Frost & Sullivan identifies ‘disruptive opportunities’ for the Internet of Things

The massive potential of the Internet of Things (IoT) to stoke convergence and collaboration worldwide has been reined in by the lack of data security and interoperability among devices and objects. Acknowledging this hurdle, various institutes and organisations in key sectors are striving to frame standards for privacy policies regarding the sharing of information over the internet.

New analysis from Frost & Sullivan, Internet of Things (IoT) – Disruptive Opportunities in Key Sectors, finds that several standardisation bodies from Europe and the United States are working towards addressing the issue of device interoperability and standard privacy policies.

Both European and American organisations are striving to simplify the seamless flow of information among devices, globally. A case in point is the separate committee formed by the European Telecommunications Standard Institute (ETSI) to focus on machine-to-machine (M2M) communication privacy standardisation. Similarly, the Open Automotive Alliance is a global alliance of automobile companies and technology partners that is working to establish a standard Android platform for communication between mobiles and vehicles.

Another solution to accelerate the wide-scale adoption of several applications and technologies in the IoT space is a unified gateway.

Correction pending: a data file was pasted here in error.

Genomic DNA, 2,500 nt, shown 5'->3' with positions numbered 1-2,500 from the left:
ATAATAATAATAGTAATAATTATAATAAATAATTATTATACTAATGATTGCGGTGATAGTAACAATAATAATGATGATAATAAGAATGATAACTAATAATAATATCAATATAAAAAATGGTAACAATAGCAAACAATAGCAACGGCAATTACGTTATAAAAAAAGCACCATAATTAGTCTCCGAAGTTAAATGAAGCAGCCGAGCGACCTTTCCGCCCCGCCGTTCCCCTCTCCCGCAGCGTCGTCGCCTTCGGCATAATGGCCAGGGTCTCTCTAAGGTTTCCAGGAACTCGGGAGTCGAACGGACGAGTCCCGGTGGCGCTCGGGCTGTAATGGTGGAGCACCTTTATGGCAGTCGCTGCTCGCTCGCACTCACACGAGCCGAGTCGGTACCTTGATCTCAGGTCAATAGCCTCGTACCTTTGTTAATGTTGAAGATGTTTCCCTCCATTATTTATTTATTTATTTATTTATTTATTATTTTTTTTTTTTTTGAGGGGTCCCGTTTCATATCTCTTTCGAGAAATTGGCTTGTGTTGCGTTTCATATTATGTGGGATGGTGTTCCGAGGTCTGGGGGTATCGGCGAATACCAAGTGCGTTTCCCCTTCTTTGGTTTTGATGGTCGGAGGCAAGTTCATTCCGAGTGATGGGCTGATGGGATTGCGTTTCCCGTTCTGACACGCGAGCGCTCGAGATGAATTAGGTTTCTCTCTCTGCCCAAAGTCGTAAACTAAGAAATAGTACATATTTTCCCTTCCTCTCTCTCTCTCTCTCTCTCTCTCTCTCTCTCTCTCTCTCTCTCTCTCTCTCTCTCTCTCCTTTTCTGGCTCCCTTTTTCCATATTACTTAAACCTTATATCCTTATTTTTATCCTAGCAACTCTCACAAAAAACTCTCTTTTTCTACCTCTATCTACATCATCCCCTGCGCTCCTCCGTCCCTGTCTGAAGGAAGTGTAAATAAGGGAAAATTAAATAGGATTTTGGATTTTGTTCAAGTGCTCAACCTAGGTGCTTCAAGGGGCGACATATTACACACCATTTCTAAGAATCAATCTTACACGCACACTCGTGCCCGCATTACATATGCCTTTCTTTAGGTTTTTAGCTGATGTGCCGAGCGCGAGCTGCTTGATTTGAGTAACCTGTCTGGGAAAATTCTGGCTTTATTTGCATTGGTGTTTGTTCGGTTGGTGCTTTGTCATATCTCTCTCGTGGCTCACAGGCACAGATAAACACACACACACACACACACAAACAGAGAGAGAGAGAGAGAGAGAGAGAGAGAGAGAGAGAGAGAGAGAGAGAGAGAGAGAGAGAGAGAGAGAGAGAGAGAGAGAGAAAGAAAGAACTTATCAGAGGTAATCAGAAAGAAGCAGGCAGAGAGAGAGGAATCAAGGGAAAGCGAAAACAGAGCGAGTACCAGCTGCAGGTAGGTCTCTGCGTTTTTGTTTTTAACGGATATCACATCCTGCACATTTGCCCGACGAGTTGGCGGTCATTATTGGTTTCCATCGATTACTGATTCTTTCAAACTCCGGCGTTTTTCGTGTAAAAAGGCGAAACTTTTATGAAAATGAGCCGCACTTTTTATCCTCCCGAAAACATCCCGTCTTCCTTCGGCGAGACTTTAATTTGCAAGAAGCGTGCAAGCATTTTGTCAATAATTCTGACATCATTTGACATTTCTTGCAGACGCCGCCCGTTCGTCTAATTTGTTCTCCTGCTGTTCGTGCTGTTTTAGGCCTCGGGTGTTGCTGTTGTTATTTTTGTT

“Gateways that are developed covering all aspects of communication and data handling for various applications could simplify the implementation process for IoT,” noted Technical Insights Industry Analyst Swapnadeep Nayak. “Gateways embedded with Java – often used for cloud application development – could further enhance the capability of the platform in terms of interoperability.”

Nanotechnology has its part to play in promoting IoT. The rapid progress made in the miniaturisation of sensors and radio frequency identification (RFID) will aid the integration of transistors into any kind of physical object, irrespective of the footprint of the device. Participants can also enhance privacy and network security by incorporating smart sensors to track user habits and movement within the cloud.

As IoT requires an open architecture, users tend to be sceptical about the platforms’ ability to maintain the integrity of their data. Their concerns can be assuaged to some extent with the convergence of emerging technologies such as Big Data and context-aware computing with IoT. Leveraging the advantages of converged technology will improve the analysis of user data and access rights for the creation of a secure environment for IoT.

“The huge pressure on the network for connectivity with multiple devices could lead to a new artificial intelligent cognitive architecture for managing data network,” said Nayak. “Therefore, the success of IoT could well be linked to the efficiency of the cognitive radio network architecture.”

Overall, by employing a common cloud infrastructure with a unified application programming interface for all application sectors, IoT can bring down the costs of deployment while enhancing the efficiency of devices with data from countless gadgets.

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